Traveling to San Francisco and London as often as I do underscores to me how crappy some things are in Chicago. Take our ridiculous transit fare systems. Metra, the heavy-rail system, still uses little paper tickets, while Ventra only works on CTA buses and trains. I want one card that would let me tap in and tap out of any public transit service in the city.
Citylab says this may be coming soon, at least to some cities:
Unified mobile ticketing means riders no longer need to worry about having the right change for the bus, or having time to buy a train ticket at the station after hitting a major traffic jam. And there’s seamless transitioning between modes of transit. But the digitization creates a lot of savings for the transit agencies themselves.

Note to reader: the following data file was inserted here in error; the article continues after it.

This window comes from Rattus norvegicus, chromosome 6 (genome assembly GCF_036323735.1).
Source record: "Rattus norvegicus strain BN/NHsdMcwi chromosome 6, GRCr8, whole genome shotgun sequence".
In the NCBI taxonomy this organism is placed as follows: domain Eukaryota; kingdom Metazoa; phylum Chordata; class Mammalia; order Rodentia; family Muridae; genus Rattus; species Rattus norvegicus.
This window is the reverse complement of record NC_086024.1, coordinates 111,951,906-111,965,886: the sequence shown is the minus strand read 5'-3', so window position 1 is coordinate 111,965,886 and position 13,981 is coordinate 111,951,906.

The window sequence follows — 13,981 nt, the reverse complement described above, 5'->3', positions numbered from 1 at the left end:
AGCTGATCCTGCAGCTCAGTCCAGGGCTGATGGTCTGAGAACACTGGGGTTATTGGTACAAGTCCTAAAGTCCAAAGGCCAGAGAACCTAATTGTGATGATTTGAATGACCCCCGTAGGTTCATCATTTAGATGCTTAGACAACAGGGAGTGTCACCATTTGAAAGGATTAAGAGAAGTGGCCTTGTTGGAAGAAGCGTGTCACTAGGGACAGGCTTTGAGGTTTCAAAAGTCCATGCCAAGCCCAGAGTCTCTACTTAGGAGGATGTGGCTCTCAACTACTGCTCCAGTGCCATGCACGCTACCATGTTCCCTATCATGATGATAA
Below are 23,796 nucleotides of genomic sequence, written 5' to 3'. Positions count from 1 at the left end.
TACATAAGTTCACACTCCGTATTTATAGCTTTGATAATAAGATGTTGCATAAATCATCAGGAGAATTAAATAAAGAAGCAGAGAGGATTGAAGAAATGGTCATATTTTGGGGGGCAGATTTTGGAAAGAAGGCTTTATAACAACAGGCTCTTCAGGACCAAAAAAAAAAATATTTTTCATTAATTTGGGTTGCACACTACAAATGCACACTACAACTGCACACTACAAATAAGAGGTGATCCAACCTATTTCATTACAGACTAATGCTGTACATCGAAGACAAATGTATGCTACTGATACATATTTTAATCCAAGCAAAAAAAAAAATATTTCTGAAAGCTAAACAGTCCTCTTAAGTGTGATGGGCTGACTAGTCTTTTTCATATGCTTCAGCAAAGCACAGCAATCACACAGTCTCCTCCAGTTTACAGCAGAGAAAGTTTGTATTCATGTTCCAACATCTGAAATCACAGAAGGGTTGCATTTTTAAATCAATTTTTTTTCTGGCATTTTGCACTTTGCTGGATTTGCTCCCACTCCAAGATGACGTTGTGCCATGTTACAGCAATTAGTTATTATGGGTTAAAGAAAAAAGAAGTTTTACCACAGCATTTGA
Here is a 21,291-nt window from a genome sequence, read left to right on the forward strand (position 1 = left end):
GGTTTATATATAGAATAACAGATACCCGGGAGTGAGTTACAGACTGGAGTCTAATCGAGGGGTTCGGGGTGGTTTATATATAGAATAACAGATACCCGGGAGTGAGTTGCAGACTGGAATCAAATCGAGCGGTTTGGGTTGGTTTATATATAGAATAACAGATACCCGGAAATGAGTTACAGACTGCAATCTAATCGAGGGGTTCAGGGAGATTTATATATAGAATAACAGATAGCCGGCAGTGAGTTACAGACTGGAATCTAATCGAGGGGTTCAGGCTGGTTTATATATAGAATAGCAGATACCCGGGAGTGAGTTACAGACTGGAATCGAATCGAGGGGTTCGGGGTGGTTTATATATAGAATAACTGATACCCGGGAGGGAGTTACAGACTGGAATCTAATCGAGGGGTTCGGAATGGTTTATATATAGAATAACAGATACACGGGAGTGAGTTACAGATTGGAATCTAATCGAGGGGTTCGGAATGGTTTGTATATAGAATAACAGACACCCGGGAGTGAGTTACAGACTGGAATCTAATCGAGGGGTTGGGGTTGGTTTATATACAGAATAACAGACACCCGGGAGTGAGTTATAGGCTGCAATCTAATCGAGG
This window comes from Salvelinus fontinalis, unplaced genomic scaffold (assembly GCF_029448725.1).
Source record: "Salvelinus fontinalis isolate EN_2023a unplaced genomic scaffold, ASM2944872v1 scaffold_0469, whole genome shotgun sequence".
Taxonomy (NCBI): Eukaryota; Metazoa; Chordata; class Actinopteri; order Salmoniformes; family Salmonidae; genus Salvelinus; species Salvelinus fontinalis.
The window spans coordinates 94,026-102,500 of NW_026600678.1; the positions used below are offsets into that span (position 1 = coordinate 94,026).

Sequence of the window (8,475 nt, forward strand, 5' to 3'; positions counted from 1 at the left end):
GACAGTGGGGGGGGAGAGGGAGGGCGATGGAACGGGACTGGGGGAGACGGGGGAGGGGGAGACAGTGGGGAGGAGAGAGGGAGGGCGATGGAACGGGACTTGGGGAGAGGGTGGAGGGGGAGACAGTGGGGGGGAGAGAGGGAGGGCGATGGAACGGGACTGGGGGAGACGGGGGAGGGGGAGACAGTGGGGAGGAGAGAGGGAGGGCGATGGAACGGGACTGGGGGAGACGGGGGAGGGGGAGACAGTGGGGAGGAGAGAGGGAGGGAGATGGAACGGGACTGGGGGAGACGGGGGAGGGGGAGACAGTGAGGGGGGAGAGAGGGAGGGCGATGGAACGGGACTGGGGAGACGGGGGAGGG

Then there’s the data. When transit operators have a massive live stream of data on how many people are buying tickets, where they are, where they’re headed, it allows for much more responsive management. They can tweak bus routes based on how the customers actually buy bus tickets and ride. Granted, this approach can’t truly transform American cities until everyone has access to the critical technology.
Given the speed of technological change in Chicago, we can probably expect this in the mid-2040s.